Clinton, Sanders spar over healthcare in US presidential debate
Democratic presidential candidate Hillary Clinton accused rival Bernie Sanders in a debate on Thursday of misleading Americans about the costs and viability of his healthcare plan, saying he was making promises "that cannot be kept."
Milwaukee: Democratic presidential candidate Hillary Clinton accused rival Bernie Sanders in a debate on Thursday of misleading Americans about the costs and viability of his healthcare plan, saying he was making promises "that cannot be kept."
Clinton moved aggressively against Sanders early in their sixth presidential debate, saying Sanders` proposal for a single-payer, Medicare-for-all healthcare plan would mean dismantling Obamacare and triggering another intense political struggle.
"You need to level with people about what they will have at the end of the process you are proposing," Clinton said.
"Based on every analysis I can find by people who are sympathetic to the goal, the numbers don’t add up," she said. "That`s a promise that cannot be kept."
Sanders said he would not dismantle the healthcare plan known as Obamacare and was simply moving to provide what most industrialized countries have - universal healthcare.
"We`re not going to dismantle anything," Sanders said. "In my view healthcare is a right of all people, not a privilege, and I will fight for that."
Clinton entered Thursday`s debate under acute pressure to calm a growing sense of nervousness among her supporters after a 22-point drubbing by Sanders on Tuesday in the New Hampshire primary election and a razor-thin win last week in the Iowa caucus. Both states have nearly all-white populations.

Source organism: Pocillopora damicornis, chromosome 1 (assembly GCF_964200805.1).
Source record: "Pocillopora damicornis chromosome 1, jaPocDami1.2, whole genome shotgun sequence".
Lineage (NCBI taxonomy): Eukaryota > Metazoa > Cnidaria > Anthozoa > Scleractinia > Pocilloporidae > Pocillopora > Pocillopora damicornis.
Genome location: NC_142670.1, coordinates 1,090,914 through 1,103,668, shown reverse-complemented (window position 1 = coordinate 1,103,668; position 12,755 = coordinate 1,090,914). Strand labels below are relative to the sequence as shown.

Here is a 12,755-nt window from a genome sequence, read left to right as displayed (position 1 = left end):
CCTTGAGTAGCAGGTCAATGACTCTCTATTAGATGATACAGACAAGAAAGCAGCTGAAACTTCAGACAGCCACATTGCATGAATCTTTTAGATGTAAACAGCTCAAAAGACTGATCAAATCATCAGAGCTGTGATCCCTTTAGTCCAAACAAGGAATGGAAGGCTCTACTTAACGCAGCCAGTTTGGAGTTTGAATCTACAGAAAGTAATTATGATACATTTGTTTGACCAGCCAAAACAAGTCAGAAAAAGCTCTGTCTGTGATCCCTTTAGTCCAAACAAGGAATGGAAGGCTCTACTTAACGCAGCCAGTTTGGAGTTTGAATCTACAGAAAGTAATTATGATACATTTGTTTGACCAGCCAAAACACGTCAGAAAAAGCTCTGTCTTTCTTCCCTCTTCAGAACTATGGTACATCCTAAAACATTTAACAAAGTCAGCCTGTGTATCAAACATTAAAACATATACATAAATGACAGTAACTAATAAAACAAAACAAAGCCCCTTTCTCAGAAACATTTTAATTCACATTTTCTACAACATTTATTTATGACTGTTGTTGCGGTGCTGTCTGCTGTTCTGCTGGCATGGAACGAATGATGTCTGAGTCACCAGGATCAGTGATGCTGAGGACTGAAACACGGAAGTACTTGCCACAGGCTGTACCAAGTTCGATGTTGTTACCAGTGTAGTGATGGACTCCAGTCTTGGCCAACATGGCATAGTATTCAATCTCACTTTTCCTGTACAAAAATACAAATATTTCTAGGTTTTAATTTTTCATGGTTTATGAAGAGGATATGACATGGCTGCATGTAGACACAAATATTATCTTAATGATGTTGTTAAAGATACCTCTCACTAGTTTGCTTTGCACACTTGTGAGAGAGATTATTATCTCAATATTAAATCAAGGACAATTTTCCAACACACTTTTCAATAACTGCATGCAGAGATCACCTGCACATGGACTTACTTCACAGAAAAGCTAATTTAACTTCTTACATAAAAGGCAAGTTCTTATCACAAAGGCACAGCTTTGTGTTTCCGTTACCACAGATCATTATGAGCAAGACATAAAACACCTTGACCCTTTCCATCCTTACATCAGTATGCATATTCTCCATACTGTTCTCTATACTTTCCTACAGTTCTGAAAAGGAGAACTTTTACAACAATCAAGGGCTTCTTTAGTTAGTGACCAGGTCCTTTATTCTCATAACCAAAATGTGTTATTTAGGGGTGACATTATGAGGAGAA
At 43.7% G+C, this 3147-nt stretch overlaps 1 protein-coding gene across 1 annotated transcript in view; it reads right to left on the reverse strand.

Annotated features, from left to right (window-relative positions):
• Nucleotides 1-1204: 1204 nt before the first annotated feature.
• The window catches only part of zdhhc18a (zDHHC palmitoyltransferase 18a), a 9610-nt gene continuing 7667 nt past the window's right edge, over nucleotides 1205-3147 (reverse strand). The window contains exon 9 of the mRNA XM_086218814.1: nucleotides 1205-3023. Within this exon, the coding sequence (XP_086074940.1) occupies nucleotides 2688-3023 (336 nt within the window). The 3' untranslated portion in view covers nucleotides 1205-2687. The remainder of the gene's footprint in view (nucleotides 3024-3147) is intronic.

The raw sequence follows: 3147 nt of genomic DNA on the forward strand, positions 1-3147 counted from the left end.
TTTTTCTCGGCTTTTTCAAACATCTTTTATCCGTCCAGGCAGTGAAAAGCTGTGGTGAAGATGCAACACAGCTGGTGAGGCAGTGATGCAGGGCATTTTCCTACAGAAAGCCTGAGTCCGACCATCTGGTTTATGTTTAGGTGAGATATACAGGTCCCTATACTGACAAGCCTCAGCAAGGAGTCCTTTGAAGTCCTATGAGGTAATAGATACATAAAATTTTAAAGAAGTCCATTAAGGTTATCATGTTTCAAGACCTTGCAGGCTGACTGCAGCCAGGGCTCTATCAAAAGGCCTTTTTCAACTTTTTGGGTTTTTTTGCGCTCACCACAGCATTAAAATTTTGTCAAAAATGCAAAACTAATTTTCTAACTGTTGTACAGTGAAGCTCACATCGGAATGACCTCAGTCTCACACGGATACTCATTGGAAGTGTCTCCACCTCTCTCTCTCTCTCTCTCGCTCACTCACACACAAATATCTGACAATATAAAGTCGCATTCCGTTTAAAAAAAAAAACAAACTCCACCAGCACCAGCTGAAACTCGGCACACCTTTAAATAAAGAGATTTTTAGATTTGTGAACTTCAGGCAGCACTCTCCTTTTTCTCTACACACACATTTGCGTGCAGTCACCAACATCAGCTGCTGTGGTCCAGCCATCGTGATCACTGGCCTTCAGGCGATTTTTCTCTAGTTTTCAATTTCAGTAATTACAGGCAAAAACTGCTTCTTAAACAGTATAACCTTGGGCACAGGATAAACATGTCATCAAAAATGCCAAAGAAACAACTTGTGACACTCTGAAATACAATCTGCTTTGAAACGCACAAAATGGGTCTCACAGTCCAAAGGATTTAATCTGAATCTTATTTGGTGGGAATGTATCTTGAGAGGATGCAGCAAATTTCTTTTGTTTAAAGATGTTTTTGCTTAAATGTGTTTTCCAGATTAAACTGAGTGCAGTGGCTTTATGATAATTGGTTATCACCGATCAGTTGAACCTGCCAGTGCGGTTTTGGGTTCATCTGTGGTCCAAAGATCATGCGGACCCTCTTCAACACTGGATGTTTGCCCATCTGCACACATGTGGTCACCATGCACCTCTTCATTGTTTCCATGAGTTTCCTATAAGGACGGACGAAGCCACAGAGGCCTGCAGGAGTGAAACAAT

For his part, Sanders hoped to harness the momentum and enthusiasm he gained from the first two contests and prove he can be a viable contender to lead the Democratic Party to victory in the Nov. 8 presidential election.
"What our campaign is indicating is that the American people are tired of establishment politics," Sanders said. "They want a political revolution."
The race now moves to what should be more favorable ground for Clinton in Nevada and South Carolina, states with more black and Hispanic voters, who, polls show, have been more supportive of Clinton so far.
Clinton on Thursday won a significant endorsement from the Congressional Black Caucus, while Sanders has launched his own effort to make inroads among African-American voters.
Sanders met with civil rights leader Al Sharpton the morning after his New Hampshire win, and has aired advertising and built up staff quickly in both Nevada and South Carolina. The debate on Thursday was the last one before those two contests.
After South Carolina on Feb. 27, the presidential race accelerates with 28 states voting in rapid succession in March, including 11 states on March 1 and big prizes such as Ohio, Florida and Illinois on March 15.